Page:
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The Origins of Rudolph the Red-nosed Reindeer

Santa would never have thought one of his reindeer would be as famous has he was in only a few decades. Rudolph, who could light the way through fog, snow, and night, became famous almost overnight in 1939.

Created by Robert L. May who worked for American catalogue retailer Montgomery Ward, Rudolph first came out in a storybook that was inspired by May’s childhood (no, May was not a four-legged mammal), a time when May would get bullied for his size. The Ugly Duckling was another muse. The books were part of Montgomery Ward’s holiday giveaways, six million prints of which were handed out in just eight years, despite paper being a precious commodity due to the wartime years.

Rudolph continued his descent into history with the advent of the song, 'Rudolph, the Red-Nosed Reindeer,' which was authored by May's brother-in-law, Johnny Marks. It is second only to 'White Christmas' in terms of copies sold.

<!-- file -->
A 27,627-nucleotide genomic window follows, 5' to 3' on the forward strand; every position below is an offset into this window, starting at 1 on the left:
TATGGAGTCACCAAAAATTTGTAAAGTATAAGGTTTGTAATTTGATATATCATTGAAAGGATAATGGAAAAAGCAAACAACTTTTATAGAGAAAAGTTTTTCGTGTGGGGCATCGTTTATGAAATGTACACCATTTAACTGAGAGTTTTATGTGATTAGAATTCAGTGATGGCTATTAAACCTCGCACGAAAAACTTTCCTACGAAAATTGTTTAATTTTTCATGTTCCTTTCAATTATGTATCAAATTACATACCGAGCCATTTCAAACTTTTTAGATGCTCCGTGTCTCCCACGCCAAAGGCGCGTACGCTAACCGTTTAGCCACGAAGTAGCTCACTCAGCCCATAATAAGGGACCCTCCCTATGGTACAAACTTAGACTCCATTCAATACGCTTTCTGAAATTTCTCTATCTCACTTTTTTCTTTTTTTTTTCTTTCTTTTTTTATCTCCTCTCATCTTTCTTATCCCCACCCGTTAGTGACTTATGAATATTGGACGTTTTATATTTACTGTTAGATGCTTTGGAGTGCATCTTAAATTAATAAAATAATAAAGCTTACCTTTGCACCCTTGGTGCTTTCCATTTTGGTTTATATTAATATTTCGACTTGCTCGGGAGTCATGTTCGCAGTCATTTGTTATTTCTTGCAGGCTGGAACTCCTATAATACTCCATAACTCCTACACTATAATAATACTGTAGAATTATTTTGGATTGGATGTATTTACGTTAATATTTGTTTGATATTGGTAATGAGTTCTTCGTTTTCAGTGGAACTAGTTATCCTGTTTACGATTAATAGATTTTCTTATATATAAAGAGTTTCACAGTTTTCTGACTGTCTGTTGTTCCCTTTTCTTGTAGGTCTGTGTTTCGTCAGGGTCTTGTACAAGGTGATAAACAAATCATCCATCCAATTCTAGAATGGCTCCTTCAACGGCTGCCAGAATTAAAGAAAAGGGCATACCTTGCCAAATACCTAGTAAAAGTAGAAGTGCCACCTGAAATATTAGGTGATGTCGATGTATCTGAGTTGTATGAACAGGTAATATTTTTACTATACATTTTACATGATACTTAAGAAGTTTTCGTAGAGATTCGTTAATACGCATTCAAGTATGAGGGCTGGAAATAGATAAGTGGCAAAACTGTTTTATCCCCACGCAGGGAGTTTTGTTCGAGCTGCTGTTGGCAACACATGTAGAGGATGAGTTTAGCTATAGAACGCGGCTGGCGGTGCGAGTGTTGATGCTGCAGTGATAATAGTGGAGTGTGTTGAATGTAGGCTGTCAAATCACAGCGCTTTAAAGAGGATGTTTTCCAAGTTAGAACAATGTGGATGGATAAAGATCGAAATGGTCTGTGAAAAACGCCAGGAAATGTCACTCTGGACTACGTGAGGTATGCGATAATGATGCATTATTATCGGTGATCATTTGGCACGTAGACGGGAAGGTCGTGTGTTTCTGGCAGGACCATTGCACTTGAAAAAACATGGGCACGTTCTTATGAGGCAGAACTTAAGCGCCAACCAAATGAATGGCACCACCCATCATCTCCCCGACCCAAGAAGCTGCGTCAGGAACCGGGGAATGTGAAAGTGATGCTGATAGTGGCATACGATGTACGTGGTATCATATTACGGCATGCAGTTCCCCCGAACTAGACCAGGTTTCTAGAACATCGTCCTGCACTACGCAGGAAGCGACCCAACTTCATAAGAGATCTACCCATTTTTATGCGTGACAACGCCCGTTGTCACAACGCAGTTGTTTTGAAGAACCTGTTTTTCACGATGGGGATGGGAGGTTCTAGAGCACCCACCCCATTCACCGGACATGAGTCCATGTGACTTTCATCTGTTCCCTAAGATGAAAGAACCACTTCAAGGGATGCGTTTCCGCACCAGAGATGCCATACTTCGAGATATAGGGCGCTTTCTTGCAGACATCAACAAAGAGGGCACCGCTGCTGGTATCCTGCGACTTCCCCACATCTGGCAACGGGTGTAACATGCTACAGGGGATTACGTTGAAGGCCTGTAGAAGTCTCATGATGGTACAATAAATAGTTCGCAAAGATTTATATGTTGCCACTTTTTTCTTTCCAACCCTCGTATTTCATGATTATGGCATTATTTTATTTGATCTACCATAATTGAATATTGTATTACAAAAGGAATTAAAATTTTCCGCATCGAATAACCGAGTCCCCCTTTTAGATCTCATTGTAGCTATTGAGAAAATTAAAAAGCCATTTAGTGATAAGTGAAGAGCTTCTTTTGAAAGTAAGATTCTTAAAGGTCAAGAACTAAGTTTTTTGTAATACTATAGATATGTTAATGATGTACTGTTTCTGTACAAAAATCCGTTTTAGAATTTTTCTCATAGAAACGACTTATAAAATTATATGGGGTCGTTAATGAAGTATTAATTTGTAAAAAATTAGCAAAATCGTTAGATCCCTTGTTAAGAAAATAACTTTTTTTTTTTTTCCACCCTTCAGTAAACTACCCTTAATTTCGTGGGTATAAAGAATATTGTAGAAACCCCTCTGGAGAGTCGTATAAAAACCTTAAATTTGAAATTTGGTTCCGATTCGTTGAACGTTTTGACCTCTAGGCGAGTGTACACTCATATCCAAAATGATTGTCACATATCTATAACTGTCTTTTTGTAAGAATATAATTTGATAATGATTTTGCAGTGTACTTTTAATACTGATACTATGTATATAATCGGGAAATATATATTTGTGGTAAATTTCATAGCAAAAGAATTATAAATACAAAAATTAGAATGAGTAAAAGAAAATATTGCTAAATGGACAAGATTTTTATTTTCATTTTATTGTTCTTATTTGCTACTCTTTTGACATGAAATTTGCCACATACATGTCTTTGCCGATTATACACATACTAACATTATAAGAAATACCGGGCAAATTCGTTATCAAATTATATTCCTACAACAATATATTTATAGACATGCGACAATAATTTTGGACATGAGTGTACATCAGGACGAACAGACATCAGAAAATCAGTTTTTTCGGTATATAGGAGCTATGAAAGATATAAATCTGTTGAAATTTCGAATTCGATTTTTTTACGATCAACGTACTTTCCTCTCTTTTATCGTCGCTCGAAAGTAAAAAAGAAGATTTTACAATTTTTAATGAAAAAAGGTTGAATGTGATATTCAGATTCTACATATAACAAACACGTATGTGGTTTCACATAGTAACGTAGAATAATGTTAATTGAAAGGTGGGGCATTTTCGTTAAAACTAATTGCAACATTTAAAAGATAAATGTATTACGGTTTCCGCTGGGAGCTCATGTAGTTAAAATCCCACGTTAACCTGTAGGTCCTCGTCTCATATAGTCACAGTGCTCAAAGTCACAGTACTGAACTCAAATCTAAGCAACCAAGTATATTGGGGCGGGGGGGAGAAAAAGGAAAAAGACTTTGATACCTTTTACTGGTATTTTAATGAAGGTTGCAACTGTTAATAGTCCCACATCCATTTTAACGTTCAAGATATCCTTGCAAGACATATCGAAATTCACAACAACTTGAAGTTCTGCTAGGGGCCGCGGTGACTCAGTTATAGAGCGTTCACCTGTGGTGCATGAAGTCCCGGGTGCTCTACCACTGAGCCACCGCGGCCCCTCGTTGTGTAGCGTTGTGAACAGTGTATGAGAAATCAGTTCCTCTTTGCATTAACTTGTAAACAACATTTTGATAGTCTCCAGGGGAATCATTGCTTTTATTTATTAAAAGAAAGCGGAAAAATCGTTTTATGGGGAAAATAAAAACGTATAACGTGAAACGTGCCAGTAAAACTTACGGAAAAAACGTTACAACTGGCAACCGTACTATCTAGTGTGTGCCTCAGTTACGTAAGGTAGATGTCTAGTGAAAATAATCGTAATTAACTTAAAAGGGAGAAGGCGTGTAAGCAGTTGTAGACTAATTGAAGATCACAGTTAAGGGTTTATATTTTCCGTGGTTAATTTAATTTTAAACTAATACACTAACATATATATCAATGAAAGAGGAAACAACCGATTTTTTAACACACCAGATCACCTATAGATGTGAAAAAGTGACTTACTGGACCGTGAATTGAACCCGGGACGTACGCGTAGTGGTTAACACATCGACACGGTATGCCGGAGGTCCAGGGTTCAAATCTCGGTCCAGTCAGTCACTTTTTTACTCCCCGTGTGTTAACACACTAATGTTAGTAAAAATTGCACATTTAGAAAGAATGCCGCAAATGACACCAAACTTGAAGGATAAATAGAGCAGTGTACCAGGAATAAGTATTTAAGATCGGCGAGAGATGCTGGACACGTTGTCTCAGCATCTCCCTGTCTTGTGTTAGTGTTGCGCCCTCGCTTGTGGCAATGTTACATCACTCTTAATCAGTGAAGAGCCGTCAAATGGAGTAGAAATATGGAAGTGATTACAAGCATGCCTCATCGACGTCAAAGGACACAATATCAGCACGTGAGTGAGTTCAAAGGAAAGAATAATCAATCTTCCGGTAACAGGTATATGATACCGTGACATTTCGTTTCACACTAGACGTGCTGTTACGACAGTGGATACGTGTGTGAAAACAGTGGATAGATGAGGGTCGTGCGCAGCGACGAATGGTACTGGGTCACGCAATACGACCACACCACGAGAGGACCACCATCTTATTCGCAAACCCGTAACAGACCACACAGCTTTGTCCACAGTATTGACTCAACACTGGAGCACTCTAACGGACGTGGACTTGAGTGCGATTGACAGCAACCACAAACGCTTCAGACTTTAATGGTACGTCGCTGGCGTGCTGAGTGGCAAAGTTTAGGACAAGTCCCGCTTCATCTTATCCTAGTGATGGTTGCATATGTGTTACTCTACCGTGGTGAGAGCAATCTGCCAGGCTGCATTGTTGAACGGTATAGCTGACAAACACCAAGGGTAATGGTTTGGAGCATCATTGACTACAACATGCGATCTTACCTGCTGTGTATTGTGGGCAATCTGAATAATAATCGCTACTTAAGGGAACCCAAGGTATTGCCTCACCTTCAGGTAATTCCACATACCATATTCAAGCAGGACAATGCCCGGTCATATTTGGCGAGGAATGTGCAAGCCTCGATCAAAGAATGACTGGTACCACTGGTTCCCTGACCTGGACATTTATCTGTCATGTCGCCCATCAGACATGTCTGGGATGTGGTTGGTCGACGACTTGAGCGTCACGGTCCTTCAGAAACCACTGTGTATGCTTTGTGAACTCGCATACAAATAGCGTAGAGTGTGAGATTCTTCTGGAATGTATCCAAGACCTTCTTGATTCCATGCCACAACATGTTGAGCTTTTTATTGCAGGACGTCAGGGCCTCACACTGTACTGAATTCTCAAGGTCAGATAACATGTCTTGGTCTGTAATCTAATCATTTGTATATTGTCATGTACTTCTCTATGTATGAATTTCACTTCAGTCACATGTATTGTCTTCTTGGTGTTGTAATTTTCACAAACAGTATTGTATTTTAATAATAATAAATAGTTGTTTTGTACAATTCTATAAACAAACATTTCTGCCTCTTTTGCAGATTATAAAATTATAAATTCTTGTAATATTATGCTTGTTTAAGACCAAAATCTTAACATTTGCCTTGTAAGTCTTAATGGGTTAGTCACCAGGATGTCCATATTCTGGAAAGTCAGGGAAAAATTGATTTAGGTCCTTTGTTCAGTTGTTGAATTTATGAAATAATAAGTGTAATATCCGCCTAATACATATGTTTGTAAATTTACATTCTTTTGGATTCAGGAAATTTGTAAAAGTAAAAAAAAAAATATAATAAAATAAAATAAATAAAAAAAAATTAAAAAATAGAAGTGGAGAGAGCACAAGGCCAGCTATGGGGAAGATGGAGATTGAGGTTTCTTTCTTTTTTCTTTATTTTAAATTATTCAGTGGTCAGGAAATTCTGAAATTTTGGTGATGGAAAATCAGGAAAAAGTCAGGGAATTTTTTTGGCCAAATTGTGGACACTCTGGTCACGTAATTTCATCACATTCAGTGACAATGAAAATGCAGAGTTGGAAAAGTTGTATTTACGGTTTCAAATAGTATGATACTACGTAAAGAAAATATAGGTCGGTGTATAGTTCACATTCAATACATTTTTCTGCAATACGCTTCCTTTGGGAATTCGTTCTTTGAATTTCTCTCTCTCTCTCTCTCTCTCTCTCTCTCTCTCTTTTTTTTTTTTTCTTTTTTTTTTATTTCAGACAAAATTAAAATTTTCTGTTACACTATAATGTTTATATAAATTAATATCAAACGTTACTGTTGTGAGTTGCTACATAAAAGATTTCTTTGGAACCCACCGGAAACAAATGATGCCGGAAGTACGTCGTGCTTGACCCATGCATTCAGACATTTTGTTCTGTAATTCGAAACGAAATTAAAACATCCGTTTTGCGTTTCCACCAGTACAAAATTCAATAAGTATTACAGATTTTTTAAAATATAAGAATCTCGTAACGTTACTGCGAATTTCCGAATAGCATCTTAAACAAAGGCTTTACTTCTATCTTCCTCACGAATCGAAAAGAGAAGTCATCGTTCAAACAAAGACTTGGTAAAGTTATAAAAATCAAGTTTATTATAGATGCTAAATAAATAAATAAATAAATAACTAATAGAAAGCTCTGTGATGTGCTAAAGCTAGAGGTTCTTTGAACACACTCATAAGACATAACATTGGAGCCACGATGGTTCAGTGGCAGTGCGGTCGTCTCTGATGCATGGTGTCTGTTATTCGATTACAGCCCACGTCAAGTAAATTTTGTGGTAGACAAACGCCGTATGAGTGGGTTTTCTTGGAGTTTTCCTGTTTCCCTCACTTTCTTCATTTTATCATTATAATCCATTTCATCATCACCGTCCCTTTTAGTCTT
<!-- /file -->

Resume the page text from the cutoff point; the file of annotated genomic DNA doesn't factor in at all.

Rudolph, who was meant to be called either Rollo or Reginald, also had a film, a TV show, and his own comic book series under DC Comics. He had two sons, Robbie and Rusty, who had their respective BBC animations. Although his brother Ralph the Infra-Red nosed Reindeer (in the Over the Hedge comics) continues to be jealous of his popularity, Olive, the other reindeer, can thank Rudolph for giving him his claim to fame.

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